Almost anyone who has played any part in the #MeToo movement might say with confidence that the cost of coming forward is crippling. And indeed, as soon as the New Yorker published its story, Kavanaugh defenders were quick to say that the woman, still unnamed, was a drunk and a liar. Had I been asked to advise this woman, who, according to the New Yorker, is already in trauma, and according to CNN has sought medical help for it, I would have told her to stand down. I would have told her that neither politics nor journalism are institutions that can evaluate and adjudicate facts about systems in which powerful men use their power to harm women. I would have told her that she would be risking considerable peril to her personal reputation, even as she would be lauded as a hero. I would have also told her that powerful men have about a three-month rehabilitation period through which they must live, after which they can be swept up once again in the slipstream of their own fame and success. The women of #MeToo, though, are never quite welcome in the slipstream again. And if you closely observe how one of the most intimate and frightening moments of this anonymous woman’s life is currently being tossed around for political gain, I suspect you might come to agree with me.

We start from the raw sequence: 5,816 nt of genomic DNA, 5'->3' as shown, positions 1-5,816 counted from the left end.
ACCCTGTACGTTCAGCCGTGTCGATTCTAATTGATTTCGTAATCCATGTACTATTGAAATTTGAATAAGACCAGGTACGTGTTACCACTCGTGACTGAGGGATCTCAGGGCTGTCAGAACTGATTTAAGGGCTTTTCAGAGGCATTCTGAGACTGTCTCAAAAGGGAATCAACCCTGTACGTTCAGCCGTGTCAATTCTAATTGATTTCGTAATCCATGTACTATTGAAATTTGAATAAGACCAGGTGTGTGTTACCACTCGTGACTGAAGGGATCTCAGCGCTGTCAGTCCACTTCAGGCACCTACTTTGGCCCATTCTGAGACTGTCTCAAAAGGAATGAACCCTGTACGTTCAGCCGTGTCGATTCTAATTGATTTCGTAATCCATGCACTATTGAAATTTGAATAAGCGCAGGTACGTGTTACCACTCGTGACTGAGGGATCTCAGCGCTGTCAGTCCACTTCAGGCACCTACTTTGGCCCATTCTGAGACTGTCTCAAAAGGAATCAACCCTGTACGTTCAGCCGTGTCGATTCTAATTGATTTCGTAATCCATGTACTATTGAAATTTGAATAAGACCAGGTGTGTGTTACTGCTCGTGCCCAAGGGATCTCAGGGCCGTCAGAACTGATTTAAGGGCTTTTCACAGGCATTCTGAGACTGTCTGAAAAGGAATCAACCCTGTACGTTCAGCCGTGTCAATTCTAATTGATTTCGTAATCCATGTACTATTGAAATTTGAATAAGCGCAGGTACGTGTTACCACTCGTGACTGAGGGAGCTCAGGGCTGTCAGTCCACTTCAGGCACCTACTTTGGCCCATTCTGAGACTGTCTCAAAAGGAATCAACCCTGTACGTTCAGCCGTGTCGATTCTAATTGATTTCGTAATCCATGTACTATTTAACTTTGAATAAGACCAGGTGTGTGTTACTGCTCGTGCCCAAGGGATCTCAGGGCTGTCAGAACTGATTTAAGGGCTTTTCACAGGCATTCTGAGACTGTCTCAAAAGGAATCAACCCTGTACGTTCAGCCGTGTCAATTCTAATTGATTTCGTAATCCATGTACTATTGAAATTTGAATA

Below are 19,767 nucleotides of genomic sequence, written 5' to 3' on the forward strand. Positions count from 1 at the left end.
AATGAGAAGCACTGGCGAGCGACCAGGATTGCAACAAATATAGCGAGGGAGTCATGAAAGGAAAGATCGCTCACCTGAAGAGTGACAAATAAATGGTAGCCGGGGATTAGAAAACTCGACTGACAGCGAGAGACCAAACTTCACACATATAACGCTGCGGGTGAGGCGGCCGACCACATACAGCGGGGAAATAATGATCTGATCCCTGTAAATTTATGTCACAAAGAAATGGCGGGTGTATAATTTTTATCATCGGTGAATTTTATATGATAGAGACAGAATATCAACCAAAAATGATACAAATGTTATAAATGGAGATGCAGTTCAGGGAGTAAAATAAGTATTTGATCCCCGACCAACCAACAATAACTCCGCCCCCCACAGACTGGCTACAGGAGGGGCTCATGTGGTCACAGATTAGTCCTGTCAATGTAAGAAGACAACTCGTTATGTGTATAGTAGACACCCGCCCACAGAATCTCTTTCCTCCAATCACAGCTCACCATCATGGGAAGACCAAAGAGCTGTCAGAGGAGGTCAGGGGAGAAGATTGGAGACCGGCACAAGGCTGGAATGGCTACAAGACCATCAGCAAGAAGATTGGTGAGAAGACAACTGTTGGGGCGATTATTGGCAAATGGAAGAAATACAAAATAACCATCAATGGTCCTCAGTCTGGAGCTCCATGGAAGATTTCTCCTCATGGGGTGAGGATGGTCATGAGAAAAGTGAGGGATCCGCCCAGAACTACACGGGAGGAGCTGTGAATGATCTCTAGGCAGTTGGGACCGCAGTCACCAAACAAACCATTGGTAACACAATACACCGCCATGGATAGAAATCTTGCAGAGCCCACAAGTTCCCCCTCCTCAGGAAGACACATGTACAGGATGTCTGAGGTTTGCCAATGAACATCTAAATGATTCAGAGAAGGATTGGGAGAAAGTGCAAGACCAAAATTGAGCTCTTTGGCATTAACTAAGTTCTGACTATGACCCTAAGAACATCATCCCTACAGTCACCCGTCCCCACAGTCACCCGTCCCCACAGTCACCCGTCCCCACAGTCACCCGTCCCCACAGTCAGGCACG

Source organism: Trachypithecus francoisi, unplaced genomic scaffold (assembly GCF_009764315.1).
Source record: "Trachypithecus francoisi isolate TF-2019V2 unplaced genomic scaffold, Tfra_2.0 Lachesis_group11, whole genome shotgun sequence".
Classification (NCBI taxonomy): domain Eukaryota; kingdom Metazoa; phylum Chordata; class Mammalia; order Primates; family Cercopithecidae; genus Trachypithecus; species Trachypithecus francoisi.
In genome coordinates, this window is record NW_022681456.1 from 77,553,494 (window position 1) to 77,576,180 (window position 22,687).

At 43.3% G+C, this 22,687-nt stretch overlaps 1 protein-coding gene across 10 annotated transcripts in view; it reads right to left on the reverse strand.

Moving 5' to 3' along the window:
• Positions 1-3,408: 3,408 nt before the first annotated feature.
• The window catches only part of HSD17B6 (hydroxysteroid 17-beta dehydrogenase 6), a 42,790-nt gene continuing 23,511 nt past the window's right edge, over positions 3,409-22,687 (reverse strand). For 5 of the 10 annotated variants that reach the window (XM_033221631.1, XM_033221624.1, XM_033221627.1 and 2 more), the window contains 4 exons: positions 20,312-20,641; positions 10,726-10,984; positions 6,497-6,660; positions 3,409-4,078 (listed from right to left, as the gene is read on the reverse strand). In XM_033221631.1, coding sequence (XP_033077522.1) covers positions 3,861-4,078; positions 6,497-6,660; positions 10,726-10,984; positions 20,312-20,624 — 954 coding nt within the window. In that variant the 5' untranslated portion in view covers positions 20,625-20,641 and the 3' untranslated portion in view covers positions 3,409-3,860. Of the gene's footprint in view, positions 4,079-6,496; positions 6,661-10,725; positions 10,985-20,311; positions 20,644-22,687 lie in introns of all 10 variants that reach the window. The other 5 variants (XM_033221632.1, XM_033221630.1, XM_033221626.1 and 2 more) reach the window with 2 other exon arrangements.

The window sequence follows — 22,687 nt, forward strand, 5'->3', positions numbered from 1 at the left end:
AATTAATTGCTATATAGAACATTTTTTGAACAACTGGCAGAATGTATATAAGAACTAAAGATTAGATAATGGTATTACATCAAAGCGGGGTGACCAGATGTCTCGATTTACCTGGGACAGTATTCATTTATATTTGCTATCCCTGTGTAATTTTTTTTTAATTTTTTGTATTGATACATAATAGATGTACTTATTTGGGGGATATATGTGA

The real tragedy is that we do not need this woman’s story to understand who the current Supreme Court nominee is. Because here is what we do know about Judge Kavanaugh: We know that he clerked for and had a yearslong close relationship with a serial abuser of women and claims he knew nothing about it. He claims he doesn’t recall being on a hypersexualized and misogynistic email list and claims he didn’t bother to search to determine whether he was. He claims that when the serial abuser of women for whom he clerked was revealed to be a serial abuser of women, he believed the victims and yet called the abuser, because he was worried about the abuser’s mental health. Worrying more about the accused judge than the accusers one claims to believe is the system protecting the system. This is why women don’t come forward.
Here is what we do know about Judge Kavanaugh. We know that he was part of a group of young men who saw fit to write a creepy racist and misogynistic email chain—and to pledge to keep it secret. We also know that the “neutral” George W. Bush lawyer who vetted Kavanaugh’s papers (and also represents the disgraced judge for whom Kavanaugh once clerked) deemed one of those emails classified, even though it contained no national security or political secrets. Withholding that email was the system protecting the system. That is why women don’t come forward.
Here is what we do know about Judge Kavanaugh. He had an opportunity to use all these questions around all these periods in his life to say anything at all about men and power and the female victims of that power, and about the systems that protect and reify and rehabilitate men in power, and he said nothing. Worse, he said he believed the victims of that system while still doing nothing to support or credit them. This is why women don’t come forward.